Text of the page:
Last Updated: Sep 25, 2018
What are the average annual sales of small businesses? What percentage of businesses bring in more than $1 million in sales? Here’s what Business Know-How small business surveys and surveys from the Census Bureau show.
How much money do small businesses really make? Are most small businesses raking in millions of dollars a year? Do small business owners really get to live the American Dream? Vacation at luxury resorts? Fly off to exotic locations in their private jet while their legions of employees keep everything running smoothly back home? Where does the myth end and reality begin?
The answer depends on many variables, but for the most part businesses can be divided into two broad categories:
On one hand, there are the relatively small number of businesses who have 10 or 20 or more employees. Some of these – a very, very few – have concepts, business models and leadership that venture capitalist and private equity firms believe could evolve into high-growth, high-profit companies. Although they are a tiny minority of small businesses, they are the ones that make the news when they grow from scrappy startups into the Googles and Apple Computer companies of the world.
On the other hand, there are the rest of the small businesses in the country. These are the everyday businesses that don’t interest VCs and other investors who look for big paydays. They have fewer than 20 employees, and for the most part have fewer than 10 employees.
These everyday businesses are software developers, electrical contractors, freelance writers, salvage companies, bagel store owners, consultants, automotive parts dealers, pet store owners, Internet publishers, accountants, small manufacturers, and well, the list goes on. They are the small businesses in your town or at the local strip mall. They are the businesses in the local industrial park or office building downtown. And they are the homebased businesses in your neighborhood or maybe your own basement. They generate income, but not big bucks. Some are side gigs or part-time operations. Most are full-time businesses.
For the most part, these small businesses have few employees. According to US Census Bureau statistics, while there are 7,757,807 employer firms (ie, businesses with employees) operating in the United States, 89% of those businesses have less than 20 employees.
In fact, the majority of US small businesses are very small. Census Bureau data show that in 2016 there were 24,813,048 businesses that were classified as “nonemployers.” In other words, they are self-employed individuals who pay taxes, but are not counted in the monthly jobs reports that are based on payroll data because they do not have a payroll.
These very small businesses are businesses we know well at BusinessKnowHow.com. They are our audience.*
Periodically we run surveys to determine the characteristics and the interests of the businesspeople who visit our site so we can continue to provide the type of small business information they will find useful in their business. In almost all the surveys we conduct, we include a questions asking survey takers about business ownership and gross annual sales.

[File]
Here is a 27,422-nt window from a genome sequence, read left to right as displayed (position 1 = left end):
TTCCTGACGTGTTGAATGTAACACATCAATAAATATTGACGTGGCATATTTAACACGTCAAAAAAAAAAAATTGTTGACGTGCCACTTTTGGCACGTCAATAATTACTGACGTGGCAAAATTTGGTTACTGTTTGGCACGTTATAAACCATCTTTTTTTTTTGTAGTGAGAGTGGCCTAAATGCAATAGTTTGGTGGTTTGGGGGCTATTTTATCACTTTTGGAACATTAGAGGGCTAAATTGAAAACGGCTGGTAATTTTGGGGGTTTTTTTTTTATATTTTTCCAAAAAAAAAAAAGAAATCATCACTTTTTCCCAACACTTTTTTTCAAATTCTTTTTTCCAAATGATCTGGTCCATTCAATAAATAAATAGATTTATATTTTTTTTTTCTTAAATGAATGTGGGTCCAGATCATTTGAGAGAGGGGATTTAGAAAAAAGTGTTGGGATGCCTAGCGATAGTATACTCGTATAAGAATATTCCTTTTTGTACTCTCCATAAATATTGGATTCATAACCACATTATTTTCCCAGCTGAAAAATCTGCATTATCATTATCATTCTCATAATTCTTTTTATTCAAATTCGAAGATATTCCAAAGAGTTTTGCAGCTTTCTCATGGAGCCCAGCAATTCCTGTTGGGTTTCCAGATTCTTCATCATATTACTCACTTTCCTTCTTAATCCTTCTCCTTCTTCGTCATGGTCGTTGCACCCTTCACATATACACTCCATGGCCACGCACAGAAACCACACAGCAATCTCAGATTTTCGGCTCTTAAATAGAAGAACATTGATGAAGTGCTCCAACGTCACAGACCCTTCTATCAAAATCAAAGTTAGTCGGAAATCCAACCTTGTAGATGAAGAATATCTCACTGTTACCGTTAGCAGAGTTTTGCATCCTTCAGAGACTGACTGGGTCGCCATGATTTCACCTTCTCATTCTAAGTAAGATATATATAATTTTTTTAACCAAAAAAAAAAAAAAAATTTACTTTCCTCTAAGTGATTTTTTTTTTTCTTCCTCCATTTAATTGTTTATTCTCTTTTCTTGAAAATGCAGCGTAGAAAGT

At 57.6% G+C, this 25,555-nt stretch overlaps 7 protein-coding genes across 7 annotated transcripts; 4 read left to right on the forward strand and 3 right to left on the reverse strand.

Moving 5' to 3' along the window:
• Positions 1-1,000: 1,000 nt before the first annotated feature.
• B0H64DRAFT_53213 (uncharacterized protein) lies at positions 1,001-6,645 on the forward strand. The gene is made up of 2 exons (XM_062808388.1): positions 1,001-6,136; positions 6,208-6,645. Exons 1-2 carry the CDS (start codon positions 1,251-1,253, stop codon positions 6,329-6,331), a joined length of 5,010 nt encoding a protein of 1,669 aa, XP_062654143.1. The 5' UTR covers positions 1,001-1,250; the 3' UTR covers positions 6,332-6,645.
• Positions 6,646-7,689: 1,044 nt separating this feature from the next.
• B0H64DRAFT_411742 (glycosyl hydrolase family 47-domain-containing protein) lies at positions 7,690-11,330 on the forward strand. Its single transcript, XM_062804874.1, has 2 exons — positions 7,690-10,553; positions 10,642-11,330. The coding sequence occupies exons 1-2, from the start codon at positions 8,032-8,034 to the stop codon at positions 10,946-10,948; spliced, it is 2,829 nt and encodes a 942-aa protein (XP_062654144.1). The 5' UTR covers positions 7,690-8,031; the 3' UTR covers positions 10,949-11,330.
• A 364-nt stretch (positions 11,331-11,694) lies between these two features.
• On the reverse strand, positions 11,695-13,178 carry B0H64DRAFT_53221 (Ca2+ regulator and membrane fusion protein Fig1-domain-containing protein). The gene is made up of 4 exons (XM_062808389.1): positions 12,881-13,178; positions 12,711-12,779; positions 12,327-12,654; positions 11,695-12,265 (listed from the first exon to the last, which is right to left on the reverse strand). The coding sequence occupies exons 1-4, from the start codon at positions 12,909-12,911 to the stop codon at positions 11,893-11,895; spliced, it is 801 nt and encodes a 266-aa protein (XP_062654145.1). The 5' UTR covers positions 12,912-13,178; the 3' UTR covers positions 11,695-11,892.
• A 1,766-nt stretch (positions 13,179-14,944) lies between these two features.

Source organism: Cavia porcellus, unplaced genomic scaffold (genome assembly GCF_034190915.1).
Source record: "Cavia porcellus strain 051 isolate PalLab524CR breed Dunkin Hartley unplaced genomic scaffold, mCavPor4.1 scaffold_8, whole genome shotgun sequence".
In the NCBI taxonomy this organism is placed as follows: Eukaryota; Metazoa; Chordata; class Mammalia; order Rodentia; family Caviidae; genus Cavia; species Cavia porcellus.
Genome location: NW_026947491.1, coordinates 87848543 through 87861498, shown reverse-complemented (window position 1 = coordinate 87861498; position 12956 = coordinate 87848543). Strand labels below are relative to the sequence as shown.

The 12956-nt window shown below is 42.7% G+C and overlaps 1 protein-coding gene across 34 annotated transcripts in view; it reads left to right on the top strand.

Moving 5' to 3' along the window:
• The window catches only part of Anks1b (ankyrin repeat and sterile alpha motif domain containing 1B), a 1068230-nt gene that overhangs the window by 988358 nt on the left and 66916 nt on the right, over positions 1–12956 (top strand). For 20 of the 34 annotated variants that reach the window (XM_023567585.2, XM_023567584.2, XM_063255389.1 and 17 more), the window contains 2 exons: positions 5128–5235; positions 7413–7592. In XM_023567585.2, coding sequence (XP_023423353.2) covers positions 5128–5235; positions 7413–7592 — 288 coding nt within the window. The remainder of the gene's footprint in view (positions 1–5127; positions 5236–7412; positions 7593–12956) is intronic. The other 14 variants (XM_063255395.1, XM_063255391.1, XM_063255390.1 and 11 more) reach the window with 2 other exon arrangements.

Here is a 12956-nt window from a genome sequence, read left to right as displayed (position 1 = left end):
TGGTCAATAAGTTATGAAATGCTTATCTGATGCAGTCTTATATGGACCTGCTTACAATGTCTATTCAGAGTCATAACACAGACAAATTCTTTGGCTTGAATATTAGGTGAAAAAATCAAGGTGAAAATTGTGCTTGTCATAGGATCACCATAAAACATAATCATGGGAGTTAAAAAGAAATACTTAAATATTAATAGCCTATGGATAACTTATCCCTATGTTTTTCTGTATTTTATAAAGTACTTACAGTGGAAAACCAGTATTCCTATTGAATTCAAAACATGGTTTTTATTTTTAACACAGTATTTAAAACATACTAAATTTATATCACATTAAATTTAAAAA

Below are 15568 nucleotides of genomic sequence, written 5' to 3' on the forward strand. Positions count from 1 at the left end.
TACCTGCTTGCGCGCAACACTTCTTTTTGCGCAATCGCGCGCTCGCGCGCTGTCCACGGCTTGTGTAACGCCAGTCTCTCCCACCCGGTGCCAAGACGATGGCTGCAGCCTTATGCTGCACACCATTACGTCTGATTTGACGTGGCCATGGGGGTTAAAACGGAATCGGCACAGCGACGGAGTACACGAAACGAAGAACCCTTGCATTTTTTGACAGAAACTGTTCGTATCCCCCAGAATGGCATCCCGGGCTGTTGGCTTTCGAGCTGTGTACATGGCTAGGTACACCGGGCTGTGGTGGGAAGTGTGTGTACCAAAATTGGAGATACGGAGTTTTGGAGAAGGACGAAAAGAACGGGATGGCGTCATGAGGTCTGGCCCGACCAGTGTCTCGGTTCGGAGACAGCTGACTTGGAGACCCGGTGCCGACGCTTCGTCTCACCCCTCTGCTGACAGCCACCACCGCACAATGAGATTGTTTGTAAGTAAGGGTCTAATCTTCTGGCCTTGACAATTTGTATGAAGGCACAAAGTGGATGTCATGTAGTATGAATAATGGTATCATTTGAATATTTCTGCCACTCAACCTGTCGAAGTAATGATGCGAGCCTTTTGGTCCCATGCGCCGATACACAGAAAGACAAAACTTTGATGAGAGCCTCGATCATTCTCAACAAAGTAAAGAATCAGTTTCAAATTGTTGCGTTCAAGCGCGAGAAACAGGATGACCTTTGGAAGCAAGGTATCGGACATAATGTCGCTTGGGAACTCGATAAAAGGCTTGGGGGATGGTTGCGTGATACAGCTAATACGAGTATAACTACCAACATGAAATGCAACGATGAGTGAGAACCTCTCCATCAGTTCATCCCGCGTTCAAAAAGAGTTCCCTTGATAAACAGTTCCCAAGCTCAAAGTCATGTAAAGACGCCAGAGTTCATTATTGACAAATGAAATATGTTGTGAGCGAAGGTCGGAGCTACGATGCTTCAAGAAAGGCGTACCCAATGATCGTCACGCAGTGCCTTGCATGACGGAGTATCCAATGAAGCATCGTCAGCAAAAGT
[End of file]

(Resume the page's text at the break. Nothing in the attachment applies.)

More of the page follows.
So, how much money do these small businesses really make? Here are the annual sales of our survey responders from the US this year. We’ve presented two views of annual sales. The first includes both part-time and full-time businesses. The second graph omits the annual sales of those who responded that they worked part-time in their business (ie, its full-time business owners). Not surprisingly the percentage of businesses earning less than $25,000 is higher when part-time businesses are included, and the percent of businesses making more than $200,000 is higher in the graph that excludes part-time businesses.
As you look at the figures below, remember that annual sales does not equal profit. It does not take into account any of the businesses’ expenses.
How does this year’s sales compare to sales reported by our survey takers in previous years? Well there are some variations, as this multi-year comparison shows. But overall, a little less than half of the small businesses who visit our site report earnings of under $50,000.
While this graph isn’t broken down by length of time in business or whether the businesses are part-time or full-time, in general, the lowest earners tend to be startups and part-time businesses.
How does the information we gathered stack up against Census Bureau statistics? Because we used different income ranges than the Census Bureau does and didn’t sort our data by nonemployers vs employers, there’s no way to draw direct comparisons. But the Census data does show that few small businesses have high sales. According to the 2016 US Census statistics, the average annual sales for the nation’s 24.8 million nonemployers is only $46,978. In fact, a 2016 Federal Reserve Banks report found that 45% of the nonemployers had revenues of less than $25,000 a year.
*BusinessKnowHow.com reaches millions of individual small business owners and professionals worldwide. Homebased businesses accounted for 66% of the businesses who responded to our 2018 survey. A little over 48% percent indicated they are one-person businesses.
**Our survey data was filtered to display only the responses from US business owners.
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About the author:
Janet Attard is the founder of the award-winning Business Know-How small business web site and information resource. Janet is also the author of The Home Office And Small Business Answer Book and of Business Know-How: An Operational Guide For Home-Based and Micro-Sized Businesses with Limited Budgets. Follow Janet on Twitter and on LinkedIn